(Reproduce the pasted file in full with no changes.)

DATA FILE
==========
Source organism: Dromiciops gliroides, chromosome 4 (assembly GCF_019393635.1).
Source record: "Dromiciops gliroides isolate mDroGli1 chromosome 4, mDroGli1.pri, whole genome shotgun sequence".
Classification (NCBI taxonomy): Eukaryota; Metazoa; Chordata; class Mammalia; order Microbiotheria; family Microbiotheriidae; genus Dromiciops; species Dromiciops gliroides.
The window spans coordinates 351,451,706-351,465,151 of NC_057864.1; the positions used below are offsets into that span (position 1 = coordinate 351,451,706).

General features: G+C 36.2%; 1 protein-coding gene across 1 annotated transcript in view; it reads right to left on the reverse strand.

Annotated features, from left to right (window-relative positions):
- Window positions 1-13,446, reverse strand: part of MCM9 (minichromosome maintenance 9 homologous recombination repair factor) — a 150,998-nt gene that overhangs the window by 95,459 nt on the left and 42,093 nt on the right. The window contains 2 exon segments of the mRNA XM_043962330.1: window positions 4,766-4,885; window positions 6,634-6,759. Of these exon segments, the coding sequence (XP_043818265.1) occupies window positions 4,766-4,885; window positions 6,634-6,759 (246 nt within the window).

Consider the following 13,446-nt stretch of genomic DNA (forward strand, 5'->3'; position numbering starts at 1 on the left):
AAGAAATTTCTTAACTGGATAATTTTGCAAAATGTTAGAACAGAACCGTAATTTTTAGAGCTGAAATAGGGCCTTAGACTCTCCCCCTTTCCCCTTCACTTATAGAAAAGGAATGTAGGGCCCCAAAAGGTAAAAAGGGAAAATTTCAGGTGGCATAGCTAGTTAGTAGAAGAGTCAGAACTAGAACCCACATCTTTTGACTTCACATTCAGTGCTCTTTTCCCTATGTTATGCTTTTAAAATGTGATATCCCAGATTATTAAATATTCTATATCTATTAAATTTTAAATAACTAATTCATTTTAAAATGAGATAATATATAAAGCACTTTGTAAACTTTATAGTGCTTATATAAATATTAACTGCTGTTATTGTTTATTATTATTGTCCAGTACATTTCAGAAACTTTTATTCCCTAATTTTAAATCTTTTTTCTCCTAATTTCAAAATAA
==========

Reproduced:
Source organism: Dromiciops gliroides, chromosome 4 (assembly GCF_019393635.1).
Source record: "Dromiciops gliroides isolate mDroGli1 chromosome 4, mDroGli1.pri, whole genome shotgun sequence".
Classification (NCBI taxonomy): Eukaryota; Metazoa; Chordata; class Mammalia; order Microbiotheria; family Microbiotheriidae; genus Dromiciops; species Dromiciops gliroides.
The window spans coordinates 351,451,706-351,465,151 of NC_057864.1; the positions used below are offsets into that span (position 1 = coordinate 351,451,706).

General features: G+C 36.2%; 1 protein-coding gene across 1 annotated transcript in view; it reads right to left on the reverse strand.

Annotated features, from left to right (window-relative positions):
- Window positions 1-13,446, reverse strand: part of MCM9 (minichromosome maintenance 9 homologous recombination repair factor) — a 150,998-nt gene that overhangs the window by 95,459 nt on the left and 42,093 nt on the right. The window contains 2 exon segments of the mRNA XM_043962330.1: window positions 4,766-4,885; window positions 6,634-6,759. Of these exon segments, the coding sequence (XP_043818265.1) occupies window positions 4,766-4,885; window positions 6,634-6,759 (246 nt within the window).

Consider the following 13,446-nt stretch of genomic DNA (forward strand, 5'->3'; position numbering starts at 1 on the left):
AAGAAATTTCTTAACTGGATAATTTTGCAAAATGTTAGAACAGAACCGTAATTTTTAGAGCTGAAATAGGGCCTTAGACTCTCCCCCTTTCCCCTTCACTTATAGAAAAGGAATGTAGGGCCCCAAAAGGTAAAAAGGGAAAATTTCAGGTGGCATAGCTAGTTAGTAGAAGAGTCAGAACTAGAACCCACATCTTTTGACTTCACATTCAGTGCTCTTTTCCCTATGTTATGCTTTTAAAATGTGATATCCCAGATTATTAAATATTCTATATCTATTAAATTTTAAATAACTAATTCATTTTAAAATGAGATAATATATAAAGCACTTTGTAAACTTTATAGTGCTTATATAAATATTAACTGCTGTTATTGTTTATTATTATTGTCCAGTACATTTCAGAAACTTTTATTCCCTAATTTTAAATCTTTTTTCTCCTAATTTCAAAATAA